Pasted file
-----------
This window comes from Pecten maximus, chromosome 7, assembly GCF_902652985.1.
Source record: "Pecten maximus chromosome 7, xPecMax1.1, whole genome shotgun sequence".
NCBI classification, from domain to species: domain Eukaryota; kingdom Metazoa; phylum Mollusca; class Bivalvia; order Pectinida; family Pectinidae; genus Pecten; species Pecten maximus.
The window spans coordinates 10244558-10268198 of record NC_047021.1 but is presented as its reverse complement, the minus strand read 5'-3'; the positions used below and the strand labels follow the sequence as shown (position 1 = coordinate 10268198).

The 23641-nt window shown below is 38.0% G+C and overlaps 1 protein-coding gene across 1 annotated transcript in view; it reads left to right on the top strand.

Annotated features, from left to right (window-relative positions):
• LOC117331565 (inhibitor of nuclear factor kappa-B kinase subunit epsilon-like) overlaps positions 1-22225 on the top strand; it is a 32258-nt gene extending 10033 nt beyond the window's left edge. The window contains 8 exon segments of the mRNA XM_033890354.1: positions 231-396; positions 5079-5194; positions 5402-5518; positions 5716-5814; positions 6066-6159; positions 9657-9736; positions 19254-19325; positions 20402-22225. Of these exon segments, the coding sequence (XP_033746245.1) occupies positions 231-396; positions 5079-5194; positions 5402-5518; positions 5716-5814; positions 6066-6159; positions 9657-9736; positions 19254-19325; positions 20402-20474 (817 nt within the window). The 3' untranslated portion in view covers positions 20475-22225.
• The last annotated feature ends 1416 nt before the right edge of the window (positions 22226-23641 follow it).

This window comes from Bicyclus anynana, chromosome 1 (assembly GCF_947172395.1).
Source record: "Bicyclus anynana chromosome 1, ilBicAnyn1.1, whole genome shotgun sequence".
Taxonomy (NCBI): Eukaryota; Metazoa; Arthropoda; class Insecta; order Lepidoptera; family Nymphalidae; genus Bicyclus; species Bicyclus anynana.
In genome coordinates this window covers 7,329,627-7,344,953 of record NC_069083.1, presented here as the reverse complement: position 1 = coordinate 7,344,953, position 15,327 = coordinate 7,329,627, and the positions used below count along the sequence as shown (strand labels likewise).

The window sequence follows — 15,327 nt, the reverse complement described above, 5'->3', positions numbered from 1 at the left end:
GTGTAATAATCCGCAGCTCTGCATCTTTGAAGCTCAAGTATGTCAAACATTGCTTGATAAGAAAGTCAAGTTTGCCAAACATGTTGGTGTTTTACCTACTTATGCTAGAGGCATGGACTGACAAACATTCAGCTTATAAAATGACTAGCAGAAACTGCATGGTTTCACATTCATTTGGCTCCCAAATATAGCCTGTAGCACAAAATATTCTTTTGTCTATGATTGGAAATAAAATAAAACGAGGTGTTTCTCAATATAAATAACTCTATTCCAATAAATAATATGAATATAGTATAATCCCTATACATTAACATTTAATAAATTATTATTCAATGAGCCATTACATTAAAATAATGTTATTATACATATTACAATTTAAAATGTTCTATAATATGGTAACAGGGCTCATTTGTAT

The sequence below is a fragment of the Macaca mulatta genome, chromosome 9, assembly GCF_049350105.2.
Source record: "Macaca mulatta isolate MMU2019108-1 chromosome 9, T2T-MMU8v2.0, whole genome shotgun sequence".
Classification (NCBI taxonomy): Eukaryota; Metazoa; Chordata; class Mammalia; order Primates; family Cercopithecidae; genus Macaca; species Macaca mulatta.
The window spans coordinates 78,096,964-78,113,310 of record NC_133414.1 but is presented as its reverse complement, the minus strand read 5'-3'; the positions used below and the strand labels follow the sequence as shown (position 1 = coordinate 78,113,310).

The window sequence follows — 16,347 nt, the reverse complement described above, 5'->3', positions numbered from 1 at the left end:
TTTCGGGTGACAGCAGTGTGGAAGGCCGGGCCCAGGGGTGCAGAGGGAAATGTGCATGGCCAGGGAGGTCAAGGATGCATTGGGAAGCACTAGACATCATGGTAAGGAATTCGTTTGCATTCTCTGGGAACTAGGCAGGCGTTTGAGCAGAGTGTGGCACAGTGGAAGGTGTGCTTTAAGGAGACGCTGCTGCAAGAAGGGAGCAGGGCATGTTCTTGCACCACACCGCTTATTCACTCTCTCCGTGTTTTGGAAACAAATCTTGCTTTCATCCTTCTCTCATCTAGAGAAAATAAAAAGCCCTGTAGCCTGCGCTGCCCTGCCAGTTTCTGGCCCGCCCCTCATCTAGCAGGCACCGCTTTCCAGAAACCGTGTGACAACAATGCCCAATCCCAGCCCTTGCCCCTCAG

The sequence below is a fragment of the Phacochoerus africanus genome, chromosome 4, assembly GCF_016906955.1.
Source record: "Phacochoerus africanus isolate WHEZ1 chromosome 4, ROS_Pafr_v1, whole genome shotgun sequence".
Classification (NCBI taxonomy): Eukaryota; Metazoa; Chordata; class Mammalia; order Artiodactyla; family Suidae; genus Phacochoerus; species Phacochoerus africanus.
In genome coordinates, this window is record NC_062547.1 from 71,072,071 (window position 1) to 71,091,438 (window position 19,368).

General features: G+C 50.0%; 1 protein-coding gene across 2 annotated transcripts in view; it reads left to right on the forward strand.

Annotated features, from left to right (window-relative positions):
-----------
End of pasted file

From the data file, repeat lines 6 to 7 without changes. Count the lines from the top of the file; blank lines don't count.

Annotated features, from left to right (window-relative positions):
• LOC117331565 (inhibitor of nuclear factor kappa-B kinase subunit epsilon-like) overlaps positions 1-22225 on the top strand; it is a 32258-nt gene extending 10033 nt beyond the window's left edge. The window contains 8 exon segments of the mRNA XM_033890354.1: positions 231-396; positions 5079-5194; positions 5402-5518; positions 5716-5814; positions 6066-6159; positions 9657-9736; positions 19254-19325; positions 20402-22225. Of these exon segments, the coding sequence (XP_033746245.1) occupies positions 231-396; positions 5079-5194; positions 5402-5518; positions 5716-5814; positions 6066-6159; positions 9657-9736; positions 19254-19325; positions 20402-20474 (817 nt within the window). The 3' untranslated portion in view covers positions 20475-22225.